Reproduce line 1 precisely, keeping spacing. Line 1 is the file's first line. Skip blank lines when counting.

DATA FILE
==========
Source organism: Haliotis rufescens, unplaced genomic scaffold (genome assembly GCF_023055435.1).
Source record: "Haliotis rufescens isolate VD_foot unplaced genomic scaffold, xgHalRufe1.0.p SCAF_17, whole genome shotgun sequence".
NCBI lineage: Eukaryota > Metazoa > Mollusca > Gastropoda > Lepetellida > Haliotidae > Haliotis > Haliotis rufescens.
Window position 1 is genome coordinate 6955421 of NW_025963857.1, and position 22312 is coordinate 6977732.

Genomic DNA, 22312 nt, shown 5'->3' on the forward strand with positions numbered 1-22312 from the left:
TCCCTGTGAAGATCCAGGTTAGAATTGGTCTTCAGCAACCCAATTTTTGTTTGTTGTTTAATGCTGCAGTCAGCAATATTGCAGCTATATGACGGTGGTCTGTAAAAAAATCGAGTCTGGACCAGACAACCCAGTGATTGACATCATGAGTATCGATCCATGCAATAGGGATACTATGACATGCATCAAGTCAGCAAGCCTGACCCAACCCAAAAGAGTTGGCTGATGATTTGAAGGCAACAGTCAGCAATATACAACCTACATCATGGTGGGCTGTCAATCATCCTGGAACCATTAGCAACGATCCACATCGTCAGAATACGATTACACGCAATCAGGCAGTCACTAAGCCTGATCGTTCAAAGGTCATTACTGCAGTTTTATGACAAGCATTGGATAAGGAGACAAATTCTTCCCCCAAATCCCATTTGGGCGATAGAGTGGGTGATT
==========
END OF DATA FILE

Source organism: Haliotis rufescens, unplaced genomic scaffold (genome assembly GCF_023055435.1).